Findings were published in the journal ZooKeys of 3 new species of lizards that have been discovered in the Andean cloud forest of Peru and Ecuador. The discovery is impressive because at around 5 inches long (not including the tail) they are some of the largest and most colorful in the South American forests. They were found in a section of the, 1,542,644 square kilometer, Tropical Andes hotspot, in western South America. That these species are still being discovered is testament to the huge diversity in the area.
The Tropical Andes hotspot is one of the richest and most diverse areas on earth and present in seven South American countries. Thanks to the ever changing landscape of high peaks, deep canyons and isolated valleys a huge variety of microhabitats exist in turn allowing for the evolution of an incredible number of different species. The deepest canyon in the world at 3,223 meters in the Colca Canon in southern Peru and Lake Titicaca is the highest navigable lake in the world at 3,810 meter to name just two features of the region. Different altitudes correspond to different types of vegetation and animal life. Tropical forests can be found between 500 and 1,500 meters and different kinds of cloud forest from 800 to 3,500 meters.
The human impact in areas as impressive as this can be devastating. Human communities including those of the Inca Empire have lived in the tropical Andes for thousands of years. Those areas which are the most hospitable are under more and more pressure and in some areas as less as 10percent of the original habitat remain, and with a growing population the threat is increasing. In areas of higher altitude deforestation, dams and road building are the biggest threats. At lower altitudes oil and gas discoveries can create a lot of development. Also introduction of foreign species for farming can be invasive and overpower native species.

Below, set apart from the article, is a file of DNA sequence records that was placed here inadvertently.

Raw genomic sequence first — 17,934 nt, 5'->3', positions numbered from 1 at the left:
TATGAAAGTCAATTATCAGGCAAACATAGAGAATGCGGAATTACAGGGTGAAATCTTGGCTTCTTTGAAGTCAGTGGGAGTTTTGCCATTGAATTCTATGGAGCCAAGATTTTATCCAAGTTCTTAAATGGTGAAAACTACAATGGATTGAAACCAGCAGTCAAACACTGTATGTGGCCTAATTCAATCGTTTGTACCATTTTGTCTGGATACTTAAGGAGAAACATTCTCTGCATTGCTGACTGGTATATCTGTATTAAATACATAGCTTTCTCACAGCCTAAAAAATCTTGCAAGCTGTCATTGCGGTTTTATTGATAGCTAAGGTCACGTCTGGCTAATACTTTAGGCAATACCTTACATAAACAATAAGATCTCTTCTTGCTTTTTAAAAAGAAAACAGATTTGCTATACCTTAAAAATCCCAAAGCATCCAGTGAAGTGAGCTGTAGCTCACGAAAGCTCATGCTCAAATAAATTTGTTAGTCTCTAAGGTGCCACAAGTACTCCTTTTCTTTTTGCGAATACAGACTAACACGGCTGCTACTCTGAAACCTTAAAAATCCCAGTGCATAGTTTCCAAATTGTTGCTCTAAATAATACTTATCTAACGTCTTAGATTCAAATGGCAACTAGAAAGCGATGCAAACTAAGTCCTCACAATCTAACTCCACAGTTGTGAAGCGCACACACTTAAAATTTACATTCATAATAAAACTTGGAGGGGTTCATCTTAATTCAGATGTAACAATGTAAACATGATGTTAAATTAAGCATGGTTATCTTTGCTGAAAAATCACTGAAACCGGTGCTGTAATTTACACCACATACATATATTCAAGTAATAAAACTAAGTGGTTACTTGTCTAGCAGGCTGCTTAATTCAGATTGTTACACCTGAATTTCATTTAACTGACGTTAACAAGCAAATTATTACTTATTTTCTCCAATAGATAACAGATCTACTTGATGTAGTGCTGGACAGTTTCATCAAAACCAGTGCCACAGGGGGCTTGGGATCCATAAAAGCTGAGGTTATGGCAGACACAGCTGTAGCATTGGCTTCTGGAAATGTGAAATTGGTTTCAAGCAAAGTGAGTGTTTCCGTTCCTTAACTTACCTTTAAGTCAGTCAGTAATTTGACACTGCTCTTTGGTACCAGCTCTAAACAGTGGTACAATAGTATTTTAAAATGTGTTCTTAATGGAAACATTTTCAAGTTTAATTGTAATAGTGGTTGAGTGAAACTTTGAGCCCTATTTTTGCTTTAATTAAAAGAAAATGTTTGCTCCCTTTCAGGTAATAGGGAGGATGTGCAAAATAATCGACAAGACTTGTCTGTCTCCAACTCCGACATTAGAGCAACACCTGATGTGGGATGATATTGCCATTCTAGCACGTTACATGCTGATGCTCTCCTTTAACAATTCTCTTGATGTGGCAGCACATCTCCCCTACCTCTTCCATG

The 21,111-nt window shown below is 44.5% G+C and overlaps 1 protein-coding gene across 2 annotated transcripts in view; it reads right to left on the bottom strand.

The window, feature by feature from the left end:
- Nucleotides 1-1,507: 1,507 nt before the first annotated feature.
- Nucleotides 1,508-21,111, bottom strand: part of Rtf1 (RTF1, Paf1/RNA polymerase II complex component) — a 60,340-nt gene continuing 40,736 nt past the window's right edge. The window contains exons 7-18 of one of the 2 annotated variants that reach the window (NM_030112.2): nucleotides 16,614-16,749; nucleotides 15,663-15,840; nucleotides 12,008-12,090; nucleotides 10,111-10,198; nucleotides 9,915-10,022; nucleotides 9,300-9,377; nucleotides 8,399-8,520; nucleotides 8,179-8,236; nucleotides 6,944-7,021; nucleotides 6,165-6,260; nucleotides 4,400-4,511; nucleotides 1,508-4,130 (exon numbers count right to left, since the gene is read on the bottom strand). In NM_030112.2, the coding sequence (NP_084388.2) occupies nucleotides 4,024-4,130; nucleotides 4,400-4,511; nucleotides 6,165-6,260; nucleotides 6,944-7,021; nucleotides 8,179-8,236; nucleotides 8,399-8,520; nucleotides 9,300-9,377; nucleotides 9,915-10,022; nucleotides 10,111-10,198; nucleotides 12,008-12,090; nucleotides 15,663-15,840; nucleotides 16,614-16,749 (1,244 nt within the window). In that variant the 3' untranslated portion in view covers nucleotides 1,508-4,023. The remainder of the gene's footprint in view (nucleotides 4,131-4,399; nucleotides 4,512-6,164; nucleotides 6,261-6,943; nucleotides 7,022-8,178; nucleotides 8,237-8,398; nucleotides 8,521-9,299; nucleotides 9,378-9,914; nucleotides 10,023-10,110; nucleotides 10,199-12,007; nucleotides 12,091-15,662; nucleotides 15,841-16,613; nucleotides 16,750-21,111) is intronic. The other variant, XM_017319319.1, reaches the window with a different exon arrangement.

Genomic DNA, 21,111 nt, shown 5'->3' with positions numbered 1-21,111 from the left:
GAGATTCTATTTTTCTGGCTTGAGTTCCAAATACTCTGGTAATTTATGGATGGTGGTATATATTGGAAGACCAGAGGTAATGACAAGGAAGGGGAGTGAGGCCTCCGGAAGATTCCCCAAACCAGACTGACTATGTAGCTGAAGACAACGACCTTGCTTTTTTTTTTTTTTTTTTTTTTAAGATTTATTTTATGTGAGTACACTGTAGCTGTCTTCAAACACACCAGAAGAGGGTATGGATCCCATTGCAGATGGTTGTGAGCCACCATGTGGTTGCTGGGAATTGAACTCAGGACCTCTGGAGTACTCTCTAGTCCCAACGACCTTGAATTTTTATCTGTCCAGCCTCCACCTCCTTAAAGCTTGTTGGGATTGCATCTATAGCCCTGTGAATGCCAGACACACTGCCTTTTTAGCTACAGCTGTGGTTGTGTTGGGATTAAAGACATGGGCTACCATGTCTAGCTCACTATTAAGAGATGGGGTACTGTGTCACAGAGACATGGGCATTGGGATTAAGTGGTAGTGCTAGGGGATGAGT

Only about 16% of the hotspot is protected and even in these areas without proper enforcement there can still be a lot of damage done by settlement, poaching and illegal logging. Key biodiversity areas can be identified by the number of important or at risk species which inhabit them. A lot of research has gone in to identifying how best to protect such areas which has suggested that small protected areas may just not offer sufficient protection. Conservationists have been focused on connecting existing parks through corridors of protected areas and sustainable development initiatives.